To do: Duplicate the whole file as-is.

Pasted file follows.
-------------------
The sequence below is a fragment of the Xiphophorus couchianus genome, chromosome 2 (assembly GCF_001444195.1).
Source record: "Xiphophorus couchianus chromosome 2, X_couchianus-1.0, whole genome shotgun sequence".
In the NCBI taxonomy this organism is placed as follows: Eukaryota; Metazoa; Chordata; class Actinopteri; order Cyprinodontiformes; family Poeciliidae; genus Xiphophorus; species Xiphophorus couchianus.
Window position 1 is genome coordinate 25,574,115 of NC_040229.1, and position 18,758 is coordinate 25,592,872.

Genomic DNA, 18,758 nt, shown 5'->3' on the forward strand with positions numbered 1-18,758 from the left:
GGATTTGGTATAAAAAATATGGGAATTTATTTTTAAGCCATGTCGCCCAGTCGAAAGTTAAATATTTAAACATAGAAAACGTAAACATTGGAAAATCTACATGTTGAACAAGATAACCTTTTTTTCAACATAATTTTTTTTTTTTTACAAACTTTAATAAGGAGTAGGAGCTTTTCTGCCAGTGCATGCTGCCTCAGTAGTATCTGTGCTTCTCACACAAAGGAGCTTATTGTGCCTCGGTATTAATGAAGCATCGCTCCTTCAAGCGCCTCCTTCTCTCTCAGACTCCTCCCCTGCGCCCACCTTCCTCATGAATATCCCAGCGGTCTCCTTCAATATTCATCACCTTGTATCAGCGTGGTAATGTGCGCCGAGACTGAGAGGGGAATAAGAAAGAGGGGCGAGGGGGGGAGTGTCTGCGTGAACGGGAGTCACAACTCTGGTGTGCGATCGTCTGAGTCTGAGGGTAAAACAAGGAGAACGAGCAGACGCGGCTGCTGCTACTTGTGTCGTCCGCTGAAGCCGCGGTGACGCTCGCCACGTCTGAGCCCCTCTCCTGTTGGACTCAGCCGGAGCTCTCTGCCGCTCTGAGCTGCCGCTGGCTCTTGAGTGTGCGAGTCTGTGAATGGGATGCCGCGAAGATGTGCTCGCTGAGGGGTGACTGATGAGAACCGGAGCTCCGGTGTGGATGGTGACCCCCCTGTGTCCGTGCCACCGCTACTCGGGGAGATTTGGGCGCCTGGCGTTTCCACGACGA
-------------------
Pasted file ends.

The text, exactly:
The sequence below is a fragment of the Xiphophorus couchianus genome, chromosome 2 (assembly GCF_001444195.1).
Source record: "Xiphophorus couchianus chromosome 2, X_couchianus-1.0, whole genome shotgun sequence".
In the NCBI taxonomy this organism is placed as follows: Eukaryota; Metazoa; Chordata; class Actinopteri; order Cyprinodontiformes; family Poeciliidae; genus Xiphophorus; species Xiphophorus couchianus.
Window position 1 is genome coordinate 25,574,115 of NC_040229.1, and position 18,758 is coordinate 25,592,872.

Genomic DNA, 18,758 nt, shown 5'->3' on the forward strand with positions numbered 1-18,758 from the left:
GGATTTGGTATAAAAAATATGGGAATTTATTTTTAAGCCATGTCGCCCAGTCGAAAGTTAAATATTTAAACATAGAAAACGTAAACATTGGAAAATCTACATGTTGAACAAGATAACCTTTTTTTCAACATAATTTTTTTTTTTTTACAAACTTTAATAAGGAGTAGGAGCTTTTCTGCCAGTGCATGCTGCCTCAGTAGTATCTGTGCTTCTCACACAAAGGAGCTTATTGTGCCTCGGTATTAATGAAGCATCGCTCCTTCAAGCGCCTCCTTCTCTCTCAGACTCCTCCCCTGCGCCCACCTTCCTCATGAATATCCCAGCGGTCTCCTTCAATATTCATCACCTTGTATCAGCGTGGTAATGTGCGCCGAGACTGAGAGGGGAATAAGAAAGAGGGGCGAGGGGGGGAGTGTCTGCGTGAACGGGAGTCACAACTCTGGTGTGCGATCGTCTGAGTCTGAGGGTAAAACAAGGAGAACGAGCAGACGCGGCTGCTGCTACTTGTGTCGTCCGCTGAAGCCGCGGTGACGCTCGCCACGTCTGAGCCCCTCTCCTGTTGGACTCAGCCGGAGCTCTCTGCCGCTCTGAGCTGCCGCTGGCTCTTGAGTGTGCGAGTCTGTGAATGGGATGCCGCGAAGATGTGCTCGCTGAGGGGTGACTGATGAGAACCGGAGCTCCGGTGTGGATGGTGACCCCCCTGTGTCCGTGCCACCGCTACTCGGGGAGATTTGGGCGCCTGGCGTTTCCACGACGA